A law teacher has joined the league of self-appointed censors after watching the controversial AIB Knockout roast video. She has petitioned the Bombay High Court asking that YouTube videos be monitored for offensive content before they are uploaded. Her demand for a censored public sphere echoes Kamlesh Vaswani’s plea to the Supreme Court that intermediaries should be made to filter out all online pornography. These well-meaning citizens may wrench the online intermediary liability debate back by a decade.
The online intermediary liability debate in India began in 2004 when a sexually explicit video of two minors was sold on Baazee.com. This led to the arrest of Avnish Bajaj, CEO of the company that owned the website, triggering a conversation about the implications of holding online platforms — intermediaries that enable circulation of other people’s information — responsible for user-generated content that they host.
Pre-screening and scanning After the Baazee.com case, the Information Technology Act was amended to add what is known as a ‘safe harbor’ clause for platforms like YouTube and Baazee.com. The ‘safe harbor’ in the amended IT Act ensures that law criminalising content like obscenity cannot be used to punish a platform like YouTube if it is unaware that it is hosting illegal content. Without this protection, YouTube would have to monitor all its videos before hosting them online. This is because criminal law in India penalises circulation of obscene content, even when the person circulating it does so unknowingly.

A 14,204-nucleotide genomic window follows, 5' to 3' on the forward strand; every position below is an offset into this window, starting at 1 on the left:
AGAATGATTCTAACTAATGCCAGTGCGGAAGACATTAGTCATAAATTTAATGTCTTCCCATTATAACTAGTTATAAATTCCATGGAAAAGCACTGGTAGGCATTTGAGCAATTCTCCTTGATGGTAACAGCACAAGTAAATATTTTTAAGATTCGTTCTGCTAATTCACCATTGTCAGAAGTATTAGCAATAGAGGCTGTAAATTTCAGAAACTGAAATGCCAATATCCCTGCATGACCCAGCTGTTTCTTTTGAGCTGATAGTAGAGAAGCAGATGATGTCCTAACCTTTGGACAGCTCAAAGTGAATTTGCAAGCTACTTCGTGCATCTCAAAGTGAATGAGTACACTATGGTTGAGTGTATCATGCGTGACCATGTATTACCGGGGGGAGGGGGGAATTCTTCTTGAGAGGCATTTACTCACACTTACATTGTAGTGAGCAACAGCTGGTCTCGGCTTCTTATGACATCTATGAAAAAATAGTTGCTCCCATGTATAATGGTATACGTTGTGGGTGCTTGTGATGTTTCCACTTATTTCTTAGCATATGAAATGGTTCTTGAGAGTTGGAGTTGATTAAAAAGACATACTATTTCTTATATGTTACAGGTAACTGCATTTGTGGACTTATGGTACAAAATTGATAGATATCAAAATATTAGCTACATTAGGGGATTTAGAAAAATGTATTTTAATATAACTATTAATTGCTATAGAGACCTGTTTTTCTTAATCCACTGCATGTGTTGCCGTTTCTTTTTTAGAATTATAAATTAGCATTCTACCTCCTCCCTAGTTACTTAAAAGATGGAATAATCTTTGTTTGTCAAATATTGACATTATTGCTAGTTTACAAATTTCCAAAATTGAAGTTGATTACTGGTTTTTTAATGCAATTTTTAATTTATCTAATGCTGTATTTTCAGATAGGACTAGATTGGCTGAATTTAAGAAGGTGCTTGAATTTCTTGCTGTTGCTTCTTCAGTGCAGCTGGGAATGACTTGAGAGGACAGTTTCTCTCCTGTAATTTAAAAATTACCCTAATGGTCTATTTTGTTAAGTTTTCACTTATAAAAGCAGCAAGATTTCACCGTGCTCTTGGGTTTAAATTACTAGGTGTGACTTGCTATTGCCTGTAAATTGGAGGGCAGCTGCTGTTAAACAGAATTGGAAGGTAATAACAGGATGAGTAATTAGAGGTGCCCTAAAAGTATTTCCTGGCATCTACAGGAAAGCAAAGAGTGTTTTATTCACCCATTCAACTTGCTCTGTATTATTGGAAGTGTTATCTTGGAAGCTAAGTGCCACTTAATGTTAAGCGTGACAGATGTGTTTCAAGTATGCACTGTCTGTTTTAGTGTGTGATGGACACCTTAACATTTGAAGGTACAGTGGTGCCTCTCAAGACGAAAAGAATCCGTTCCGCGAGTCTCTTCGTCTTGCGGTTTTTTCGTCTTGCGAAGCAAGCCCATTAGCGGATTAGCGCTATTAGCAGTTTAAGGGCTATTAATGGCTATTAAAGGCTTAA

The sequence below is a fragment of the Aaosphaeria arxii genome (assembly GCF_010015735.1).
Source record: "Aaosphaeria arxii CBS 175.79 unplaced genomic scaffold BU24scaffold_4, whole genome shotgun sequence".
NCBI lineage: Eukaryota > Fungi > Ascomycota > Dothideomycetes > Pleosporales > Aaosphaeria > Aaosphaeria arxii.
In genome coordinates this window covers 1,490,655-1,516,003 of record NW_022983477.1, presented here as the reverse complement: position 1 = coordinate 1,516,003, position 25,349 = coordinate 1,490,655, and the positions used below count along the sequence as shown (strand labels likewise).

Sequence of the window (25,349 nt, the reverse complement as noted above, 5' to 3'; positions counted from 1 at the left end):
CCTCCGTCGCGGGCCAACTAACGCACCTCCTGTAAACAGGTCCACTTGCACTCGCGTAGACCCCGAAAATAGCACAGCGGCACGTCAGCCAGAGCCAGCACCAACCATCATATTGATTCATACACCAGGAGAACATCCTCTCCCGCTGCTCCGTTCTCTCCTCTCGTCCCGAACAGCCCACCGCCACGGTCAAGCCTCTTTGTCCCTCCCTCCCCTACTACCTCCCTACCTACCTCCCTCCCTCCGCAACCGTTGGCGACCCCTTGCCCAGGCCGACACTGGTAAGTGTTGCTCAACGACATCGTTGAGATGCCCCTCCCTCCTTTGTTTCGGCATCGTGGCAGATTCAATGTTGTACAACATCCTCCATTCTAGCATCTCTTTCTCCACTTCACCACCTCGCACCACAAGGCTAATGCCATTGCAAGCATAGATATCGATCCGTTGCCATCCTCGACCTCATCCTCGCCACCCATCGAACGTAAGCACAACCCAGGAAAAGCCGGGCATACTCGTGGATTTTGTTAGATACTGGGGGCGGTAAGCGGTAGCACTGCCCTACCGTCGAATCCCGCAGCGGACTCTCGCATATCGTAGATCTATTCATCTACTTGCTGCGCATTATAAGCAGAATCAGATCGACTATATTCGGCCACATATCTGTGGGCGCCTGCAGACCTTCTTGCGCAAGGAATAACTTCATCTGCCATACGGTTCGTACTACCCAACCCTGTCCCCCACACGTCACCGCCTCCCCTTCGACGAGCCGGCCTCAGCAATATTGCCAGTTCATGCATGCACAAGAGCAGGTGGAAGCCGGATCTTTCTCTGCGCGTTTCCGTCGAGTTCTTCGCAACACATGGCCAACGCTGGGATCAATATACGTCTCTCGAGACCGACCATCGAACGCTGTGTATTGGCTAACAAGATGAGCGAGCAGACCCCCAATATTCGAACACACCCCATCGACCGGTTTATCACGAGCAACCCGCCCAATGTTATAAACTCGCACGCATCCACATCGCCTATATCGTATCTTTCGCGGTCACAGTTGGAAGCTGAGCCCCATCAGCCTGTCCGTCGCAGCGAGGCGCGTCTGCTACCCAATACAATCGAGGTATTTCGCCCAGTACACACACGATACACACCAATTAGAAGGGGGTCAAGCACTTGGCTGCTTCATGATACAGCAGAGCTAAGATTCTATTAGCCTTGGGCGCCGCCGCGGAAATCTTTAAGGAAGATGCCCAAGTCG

Dr. Ghuge’s demand for pre-screening all YouTube videos asks to undo the ‘safe harbor’ clause that was painstakingly crafted by an expert committee, and approved by a parliamentary standing committee, before Parliament chose to enact it. The reason that the ‘safe harbor’ clause is necessary is that social networks, online auction platforms and video hosting services handle a very large volume of content. Requiring them to monitor all of it would reduce the vibrant, generative Internet to less than a shadow of itself. If YouTube had to screen the hundred hours of video content uploaded per minute by users on its platform, it would become as limited as television. The volume of online content makes monitoring impossible.
“ Requiring networks, platforms and hosting services to monitor content would reduce the Internet to less than a shadow of itsel ”
Some argue that keyword filtering may be used as a way to automate the screening of online content. This means that content would automatically be scanned for particular terms like ‘pornography’ and filtered out accordingly.